The LOD is computed as the ratio between the likelihood of obtaining the test data if the two loci are indeed linked, versus the likelihood of observing the same data purely by chance. Here, MLINK was used to compute LOD scores letting the recombination fraction vary from 0 to 0.48 in steps of 0.02, and taking the maximum LOD. The program was run using ANALYZE. Three parametric models reflecting realistic scenarios for complex genetic diseases have been specified for the analysis: a dominant model (f0 = 0.003, f1 = 0.5, f2 = 0.5), additive model (f0 = 0.003, f1 = 0.25, f2 = 0.5), and recessive model (f0 = 0.003, f1 = 0.05, f2 = 0.5) where fi stands for the penetrance of the genotype with i copies of the disease allele. Since a high disease allele frequency (p) can compensate for misspecified penetrance parameters when analyzing complex traits, p was fixed at 0.25 for all three models. In the following, the term MOI refers to the parametric model used in data simulation and AMOI refers to the parametric model used in the analysis of the simulated data. We have deliberately chosen different parameters in the MOI and in the AMOI, corresponding to the real life situation of studying complex diseases in which the correct parameter values are not known beforehand. Hence, there is some degree of model misspecification even when MOI and AMOI are the same (i.e., both dominant, additive, or recessive). Misspecification of the penetrance does not generally have a strong effect on the two-point LOD score (only on the estimate of the recombination fraction), as long as dominance is specified correctly[7, 17].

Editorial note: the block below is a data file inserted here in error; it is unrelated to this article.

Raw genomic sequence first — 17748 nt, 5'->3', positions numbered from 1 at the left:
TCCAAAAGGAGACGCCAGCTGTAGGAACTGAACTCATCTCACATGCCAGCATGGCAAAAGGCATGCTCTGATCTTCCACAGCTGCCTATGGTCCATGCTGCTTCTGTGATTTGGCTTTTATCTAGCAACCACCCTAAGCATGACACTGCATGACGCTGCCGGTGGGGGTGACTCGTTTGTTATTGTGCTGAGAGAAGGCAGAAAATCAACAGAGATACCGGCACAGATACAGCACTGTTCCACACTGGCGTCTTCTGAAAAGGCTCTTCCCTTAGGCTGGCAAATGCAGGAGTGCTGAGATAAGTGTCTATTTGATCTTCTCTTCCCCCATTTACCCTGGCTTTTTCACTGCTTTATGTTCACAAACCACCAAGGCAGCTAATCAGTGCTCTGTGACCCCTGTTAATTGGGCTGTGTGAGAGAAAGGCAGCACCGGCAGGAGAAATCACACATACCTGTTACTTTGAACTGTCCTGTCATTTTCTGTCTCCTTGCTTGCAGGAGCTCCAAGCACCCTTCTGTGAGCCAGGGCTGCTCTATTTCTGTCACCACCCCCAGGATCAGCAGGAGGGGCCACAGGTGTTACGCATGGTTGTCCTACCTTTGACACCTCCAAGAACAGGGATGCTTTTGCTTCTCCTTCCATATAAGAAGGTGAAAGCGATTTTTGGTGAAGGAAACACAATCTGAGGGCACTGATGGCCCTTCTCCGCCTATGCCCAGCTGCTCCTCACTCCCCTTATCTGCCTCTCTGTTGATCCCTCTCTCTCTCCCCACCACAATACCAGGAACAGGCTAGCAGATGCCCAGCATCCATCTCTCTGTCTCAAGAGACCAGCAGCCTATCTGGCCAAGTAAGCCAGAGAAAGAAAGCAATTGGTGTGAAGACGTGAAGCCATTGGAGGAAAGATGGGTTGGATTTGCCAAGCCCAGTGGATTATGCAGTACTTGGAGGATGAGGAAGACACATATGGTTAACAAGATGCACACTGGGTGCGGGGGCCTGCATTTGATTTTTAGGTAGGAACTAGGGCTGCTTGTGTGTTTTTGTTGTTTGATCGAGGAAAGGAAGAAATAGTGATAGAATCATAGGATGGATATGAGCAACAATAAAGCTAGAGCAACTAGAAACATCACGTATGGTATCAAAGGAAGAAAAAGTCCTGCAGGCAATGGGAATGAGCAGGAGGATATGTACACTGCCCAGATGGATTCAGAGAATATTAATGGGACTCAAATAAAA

The MOD score
The MOD is based on maximizing the maximum LOD with respect to the trait-model parameters (i.e., penetrance and disease allele frequency). MOD scores were computed with GENEHUNTER-MODSCORE[10, 18] with the option “modcalc single”.
Nonparametric NPL and KC-LOD score
The NPL focuses on the sharing of disease status as well as the sharing of alleles by relatives. Its extension, KC-LOD, is maximized over a parameter δ representing the degree of allele sharing among affected individuals. Indeed, when the IBD information is complete, there is a one-to-one correspondence between the NPL score and the KC-LOD score, which means that the tests based on the two statistics are formally equivalent. In our case we simulated the models to be as realistic as possible, hence, a highly informative but not fully informative marker was considered. Both statistics were calculated under the “score pairs” option using the MERLIN software.
To study the effect of pedigree structure on the distribution of the linkage statistics, each replicate generated under H 0 was analyzed using the parametric and nonparametric linkage statistics mentioned above. The scores corresponding to empirical P- values of 0.0017 “suggestive evidence for linkage”, 0.0001 “classical LOD-3 criterion” and 0.000049 “significant evidence for linkage” were calculated for each statistic and for each structure.